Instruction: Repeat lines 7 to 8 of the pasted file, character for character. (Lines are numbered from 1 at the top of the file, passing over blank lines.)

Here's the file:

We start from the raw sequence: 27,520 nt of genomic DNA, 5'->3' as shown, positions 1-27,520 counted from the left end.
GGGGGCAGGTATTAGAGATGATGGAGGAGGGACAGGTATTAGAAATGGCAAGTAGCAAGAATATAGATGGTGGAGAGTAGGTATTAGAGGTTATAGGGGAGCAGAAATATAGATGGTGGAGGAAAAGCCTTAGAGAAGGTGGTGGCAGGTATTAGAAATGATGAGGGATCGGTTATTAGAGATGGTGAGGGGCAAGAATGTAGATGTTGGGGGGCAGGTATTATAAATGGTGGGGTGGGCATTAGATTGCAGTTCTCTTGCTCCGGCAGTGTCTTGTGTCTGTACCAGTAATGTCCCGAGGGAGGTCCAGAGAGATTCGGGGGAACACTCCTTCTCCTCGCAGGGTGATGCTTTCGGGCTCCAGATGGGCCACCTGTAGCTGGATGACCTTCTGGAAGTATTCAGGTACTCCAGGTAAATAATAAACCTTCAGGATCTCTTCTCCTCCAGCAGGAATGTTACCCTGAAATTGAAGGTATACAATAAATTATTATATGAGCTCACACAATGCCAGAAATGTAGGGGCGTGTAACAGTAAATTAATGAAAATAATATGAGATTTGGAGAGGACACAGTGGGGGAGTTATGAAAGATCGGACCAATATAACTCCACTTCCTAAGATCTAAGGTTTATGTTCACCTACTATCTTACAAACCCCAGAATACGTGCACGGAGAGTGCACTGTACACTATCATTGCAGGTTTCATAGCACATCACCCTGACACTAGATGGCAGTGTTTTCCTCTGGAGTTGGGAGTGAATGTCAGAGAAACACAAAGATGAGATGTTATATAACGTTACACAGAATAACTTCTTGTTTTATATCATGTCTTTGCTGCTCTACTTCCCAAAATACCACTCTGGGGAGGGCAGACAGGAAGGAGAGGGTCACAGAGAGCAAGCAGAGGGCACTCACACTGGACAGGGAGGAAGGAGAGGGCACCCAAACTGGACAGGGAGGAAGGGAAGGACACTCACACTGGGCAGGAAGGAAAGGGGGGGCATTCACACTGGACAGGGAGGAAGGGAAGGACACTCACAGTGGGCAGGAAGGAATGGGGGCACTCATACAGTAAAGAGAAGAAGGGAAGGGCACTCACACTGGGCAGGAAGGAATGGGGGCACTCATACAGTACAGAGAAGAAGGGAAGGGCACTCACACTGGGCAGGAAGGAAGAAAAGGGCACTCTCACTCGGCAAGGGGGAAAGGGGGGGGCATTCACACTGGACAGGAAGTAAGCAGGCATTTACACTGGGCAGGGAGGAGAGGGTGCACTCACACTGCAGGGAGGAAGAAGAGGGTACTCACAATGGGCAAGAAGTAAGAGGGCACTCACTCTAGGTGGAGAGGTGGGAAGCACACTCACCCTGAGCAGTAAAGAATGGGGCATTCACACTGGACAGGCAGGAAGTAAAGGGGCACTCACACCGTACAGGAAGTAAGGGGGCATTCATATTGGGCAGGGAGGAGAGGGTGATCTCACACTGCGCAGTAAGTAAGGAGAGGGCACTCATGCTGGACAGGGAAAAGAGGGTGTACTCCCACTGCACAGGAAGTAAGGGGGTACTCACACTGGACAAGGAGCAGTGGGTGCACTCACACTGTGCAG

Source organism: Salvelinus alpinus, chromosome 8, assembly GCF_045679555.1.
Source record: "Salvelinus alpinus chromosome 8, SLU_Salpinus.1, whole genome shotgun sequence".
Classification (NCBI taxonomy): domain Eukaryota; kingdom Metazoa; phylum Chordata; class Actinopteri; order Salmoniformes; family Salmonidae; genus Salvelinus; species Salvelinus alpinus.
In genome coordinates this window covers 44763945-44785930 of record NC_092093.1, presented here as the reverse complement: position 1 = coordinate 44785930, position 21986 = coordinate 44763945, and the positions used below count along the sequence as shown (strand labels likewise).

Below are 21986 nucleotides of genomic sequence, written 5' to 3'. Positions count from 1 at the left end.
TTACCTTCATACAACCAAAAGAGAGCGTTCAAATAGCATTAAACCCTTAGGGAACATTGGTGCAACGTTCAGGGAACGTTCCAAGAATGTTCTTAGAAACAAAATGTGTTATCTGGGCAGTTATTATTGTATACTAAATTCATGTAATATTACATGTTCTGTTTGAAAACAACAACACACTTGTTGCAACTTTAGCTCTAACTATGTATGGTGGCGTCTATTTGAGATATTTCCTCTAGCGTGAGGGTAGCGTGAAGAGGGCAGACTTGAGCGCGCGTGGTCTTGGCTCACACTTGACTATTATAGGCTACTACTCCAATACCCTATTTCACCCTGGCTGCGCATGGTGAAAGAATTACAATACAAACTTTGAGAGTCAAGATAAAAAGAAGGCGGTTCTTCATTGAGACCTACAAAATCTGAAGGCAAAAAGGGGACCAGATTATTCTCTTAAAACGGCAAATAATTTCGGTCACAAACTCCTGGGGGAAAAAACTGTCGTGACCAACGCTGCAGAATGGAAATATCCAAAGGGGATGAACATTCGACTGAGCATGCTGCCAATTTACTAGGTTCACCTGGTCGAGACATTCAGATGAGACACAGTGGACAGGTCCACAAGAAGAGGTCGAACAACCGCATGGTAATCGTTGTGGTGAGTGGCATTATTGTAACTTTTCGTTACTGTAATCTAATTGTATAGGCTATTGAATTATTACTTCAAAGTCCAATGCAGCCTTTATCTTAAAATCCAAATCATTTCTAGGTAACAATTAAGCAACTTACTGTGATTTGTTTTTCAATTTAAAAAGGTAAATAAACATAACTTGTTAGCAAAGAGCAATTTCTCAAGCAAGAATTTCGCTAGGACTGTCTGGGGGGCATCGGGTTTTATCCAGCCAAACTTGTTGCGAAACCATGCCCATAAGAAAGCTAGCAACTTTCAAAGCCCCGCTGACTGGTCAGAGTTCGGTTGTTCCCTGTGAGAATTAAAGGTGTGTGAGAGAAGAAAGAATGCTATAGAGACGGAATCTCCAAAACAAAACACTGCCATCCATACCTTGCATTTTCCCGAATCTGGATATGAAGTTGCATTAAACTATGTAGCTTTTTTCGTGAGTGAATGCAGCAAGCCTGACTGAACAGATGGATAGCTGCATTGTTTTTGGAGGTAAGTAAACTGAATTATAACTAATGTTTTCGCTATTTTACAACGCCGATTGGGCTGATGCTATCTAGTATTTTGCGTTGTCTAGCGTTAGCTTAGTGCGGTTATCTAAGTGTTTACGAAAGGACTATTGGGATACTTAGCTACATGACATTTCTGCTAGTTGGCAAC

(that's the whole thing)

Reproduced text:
Below are 21986 nucleotides of genomic sequence, written 5' to 3'. Positions count from 1 at the left end.
TTACCTTCATACAACCAAAAGAGAGCGTTCAAATAGCATTAAACCCTTAGGGAACATTGGTGCAACGTTCAGGGAACGTTCCAAGAATGTTCTTAGAAACAAAATGTGTTATCTGGGCAGTTATTATTGTATACTAAATTCATGTAATATTACATGTTCTGTTTGAAAACAACAACACACTTGTTGCAACTTTAGCTCTAACTATGTATGGTGGCGTCTATTTGAGATATTTCCTCTAGCGTGAGGGTAGCGTGAAGAGGGCAGACTTGAGCGCGCGTGGTCTTGGCTCACACTTGACTATTATAGGCTACTACTCCAATACCCTATTTCACCCTGGCTGCGCATGGTGAAAGAATTACAATACAAACTTTGAGAGTCAAGATAAAAAGAAGGCGGTTCTTCATTGAGACCTACAAAATCTGAAGGCAAAAAGGGGACCAGATTATTCTCTTAAAACGGCAAATAATTTCGGTCACAAACTCCTGGGGGAAAAAACTGTCGTGACCAACGCTGCAGAATGGAAATATCCAAAGGGGATGAACATTCGACTGAGCATGCTGCCAATTTACTAGGTTCACCTGGTCGAGACATTCAGATGAGACACAGTGGACAGGTCCACAAGAAGAGGTCGAACAACCGCATGGTAATCGTTGTGGTGAGTGGCATTATTGTAACTTTTCGTTACTGTAATCTAATTGTATAGGCTATTGAATTATTACTTCAAAGTCCAATGCAGCCTTTATCTTAAAATCCAAATCATTTCTAGGTAACAATTAAGCAACTTACTGTGATTTGTTTTTCAATTTAAAAAGGTAAATAAACATAACTTGTTAGCAAAGAGCAATTTCTCAAGCAAGAATTTCGCTAGGACTGTCTGGGGGGCATCGGGTTTTATCCAGCCAAACTTGTTGCGAAACCATGCCCATAAGAAAGCTAGCAACTTTCAAAGCCCCGCTGACTGGTCAGAGTTCGGTTGTTCCCTGTGAGAATTAAAGGTGTGTGAGAGAAGAAAGAATGCTATAGAGACGGAATCTCCAAAACAAAACACTGCCATCCATACCTTGCATTTTCCCGAATCTGGATATGAAGTTGCATTAAACTATGTAGCTTTTTTCGTGAGTGAATGCAGCAAGCCTGACTGAACAGATGGATAGCTGCATTGTTTTTGGAGGTAAGTAAACTGAATTATAACTAATGTTTTCGCTATTTTACAACGCCGATTGGGCTGATGCTATCTAGTATTTTGCGTTGTCTAGCGTTAGCTTAGTGCGGTTATCTAAGTGTTTACGAAAGGACTATTGGGATACTTAGCTACATGACATTTCTGCTAGTTGGCAAC